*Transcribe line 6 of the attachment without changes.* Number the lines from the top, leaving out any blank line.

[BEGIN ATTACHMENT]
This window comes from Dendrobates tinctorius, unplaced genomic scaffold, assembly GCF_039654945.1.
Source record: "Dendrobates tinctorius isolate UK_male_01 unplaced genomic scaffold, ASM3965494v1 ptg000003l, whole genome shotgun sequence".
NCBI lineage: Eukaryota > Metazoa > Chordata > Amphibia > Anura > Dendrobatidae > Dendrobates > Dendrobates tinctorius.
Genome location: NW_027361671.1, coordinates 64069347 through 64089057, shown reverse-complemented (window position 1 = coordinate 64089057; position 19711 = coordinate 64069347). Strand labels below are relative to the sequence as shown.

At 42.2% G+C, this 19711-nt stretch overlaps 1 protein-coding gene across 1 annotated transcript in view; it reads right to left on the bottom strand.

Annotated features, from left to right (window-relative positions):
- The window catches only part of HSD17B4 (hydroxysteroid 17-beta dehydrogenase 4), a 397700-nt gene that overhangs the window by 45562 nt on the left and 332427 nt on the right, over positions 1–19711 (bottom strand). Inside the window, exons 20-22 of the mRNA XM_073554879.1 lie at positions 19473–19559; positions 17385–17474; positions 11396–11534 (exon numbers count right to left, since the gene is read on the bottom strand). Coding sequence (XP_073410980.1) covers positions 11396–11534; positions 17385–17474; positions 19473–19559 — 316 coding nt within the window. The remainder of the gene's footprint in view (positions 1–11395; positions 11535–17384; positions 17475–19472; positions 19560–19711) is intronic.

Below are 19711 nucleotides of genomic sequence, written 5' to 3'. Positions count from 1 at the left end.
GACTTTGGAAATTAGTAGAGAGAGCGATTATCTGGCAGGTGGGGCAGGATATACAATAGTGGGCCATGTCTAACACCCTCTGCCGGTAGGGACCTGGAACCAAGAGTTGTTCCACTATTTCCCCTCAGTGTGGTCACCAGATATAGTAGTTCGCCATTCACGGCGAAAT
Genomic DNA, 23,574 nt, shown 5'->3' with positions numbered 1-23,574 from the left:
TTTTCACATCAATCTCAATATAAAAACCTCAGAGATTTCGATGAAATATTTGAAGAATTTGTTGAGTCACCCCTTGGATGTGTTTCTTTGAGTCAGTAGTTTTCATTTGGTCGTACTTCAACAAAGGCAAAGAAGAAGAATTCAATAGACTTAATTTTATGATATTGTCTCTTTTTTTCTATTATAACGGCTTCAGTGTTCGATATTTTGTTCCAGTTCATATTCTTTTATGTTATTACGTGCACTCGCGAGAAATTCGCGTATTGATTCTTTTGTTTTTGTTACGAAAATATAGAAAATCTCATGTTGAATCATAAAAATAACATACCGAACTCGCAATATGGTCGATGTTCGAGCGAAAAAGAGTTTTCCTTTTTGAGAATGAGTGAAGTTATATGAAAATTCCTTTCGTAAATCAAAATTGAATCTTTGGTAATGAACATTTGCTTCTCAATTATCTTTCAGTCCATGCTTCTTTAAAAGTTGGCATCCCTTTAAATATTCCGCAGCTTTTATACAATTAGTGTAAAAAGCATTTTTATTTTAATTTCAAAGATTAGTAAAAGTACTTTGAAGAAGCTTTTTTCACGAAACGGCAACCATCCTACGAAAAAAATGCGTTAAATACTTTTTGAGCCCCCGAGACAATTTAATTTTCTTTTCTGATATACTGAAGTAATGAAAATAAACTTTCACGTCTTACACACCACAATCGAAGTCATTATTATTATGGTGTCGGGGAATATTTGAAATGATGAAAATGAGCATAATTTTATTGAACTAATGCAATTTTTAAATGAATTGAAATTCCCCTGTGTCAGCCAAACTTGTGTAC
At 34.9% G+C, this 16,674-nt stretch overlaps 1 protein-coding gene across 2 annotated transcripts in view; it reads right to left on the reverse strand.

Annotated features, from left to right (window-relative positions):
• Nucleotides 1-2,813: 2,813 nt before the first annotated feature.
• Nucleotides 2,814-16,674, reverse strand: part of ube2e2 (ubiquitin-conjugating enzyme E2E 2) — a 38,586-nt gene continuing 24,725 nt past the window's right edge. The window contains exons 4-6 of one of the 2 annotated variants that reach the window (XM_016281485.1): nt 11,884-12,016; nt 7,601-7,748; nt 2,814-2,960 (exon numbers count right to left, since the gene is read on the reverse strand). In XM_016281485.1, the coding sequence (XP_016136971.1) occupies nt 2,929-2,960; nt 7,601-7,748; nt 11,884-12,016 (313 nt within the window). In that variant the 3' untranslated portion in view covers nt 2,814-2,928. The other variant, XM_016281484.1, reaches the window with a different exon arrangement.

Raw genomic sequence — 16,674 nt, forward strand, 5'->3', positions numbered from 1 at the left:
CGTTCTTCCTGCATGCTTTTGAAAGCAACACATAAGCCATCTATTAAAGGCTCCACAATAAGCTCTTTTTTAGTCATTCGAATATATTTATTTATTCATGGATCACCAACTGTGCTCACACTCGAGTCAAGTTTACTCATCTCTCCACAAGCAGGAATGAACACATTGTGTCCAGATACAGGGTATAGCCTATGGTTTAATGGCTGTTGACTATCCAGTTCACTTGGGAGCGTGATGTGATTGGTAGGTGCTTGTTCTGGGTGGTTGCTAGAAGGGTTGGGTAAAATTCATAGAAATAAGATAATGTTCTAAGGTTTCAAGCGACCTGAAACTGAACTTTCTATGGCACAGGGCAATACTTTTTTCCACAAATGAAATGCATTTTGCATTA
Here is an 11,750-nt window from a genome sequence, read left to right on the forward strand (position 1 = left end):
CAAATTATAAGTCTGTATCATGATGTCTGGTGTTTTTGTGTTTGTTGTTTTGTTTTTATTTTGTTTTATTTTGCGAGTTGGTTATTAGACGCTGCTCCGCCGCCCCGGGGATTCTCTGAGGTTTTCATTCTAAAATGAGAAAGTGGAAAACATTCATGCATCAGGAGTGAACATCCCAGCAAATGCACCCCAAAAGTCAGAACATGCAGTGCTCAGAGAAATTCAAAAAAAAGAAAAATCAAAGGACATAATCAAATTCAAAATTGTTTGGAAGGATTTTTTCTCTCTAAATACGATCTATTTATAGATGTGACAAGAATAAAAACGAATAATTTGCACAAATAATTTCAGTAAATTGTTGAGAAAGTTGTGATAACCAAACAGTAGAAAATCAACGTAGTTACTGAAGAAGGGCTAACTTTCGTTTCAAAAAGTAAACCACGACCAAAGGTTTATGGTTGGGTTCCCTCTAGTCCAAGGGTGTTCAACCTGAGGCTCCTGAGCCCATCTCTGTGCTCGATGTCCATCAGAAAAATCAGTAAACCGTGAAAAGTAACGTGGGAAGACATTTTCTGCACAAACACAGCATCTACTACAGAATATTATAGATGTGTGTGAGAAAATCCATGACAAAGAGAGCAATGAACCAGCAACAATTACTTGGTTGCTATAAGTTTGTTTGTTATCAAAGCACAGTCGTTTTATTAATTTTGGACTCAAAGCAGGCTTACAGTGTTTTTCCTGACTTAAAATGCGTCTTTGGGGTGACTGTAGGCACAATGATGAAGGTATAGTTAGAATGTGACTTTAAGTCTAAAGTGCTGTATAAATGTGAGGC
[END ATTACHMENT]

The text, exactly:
Annotated features, from left to right (window-relative positions):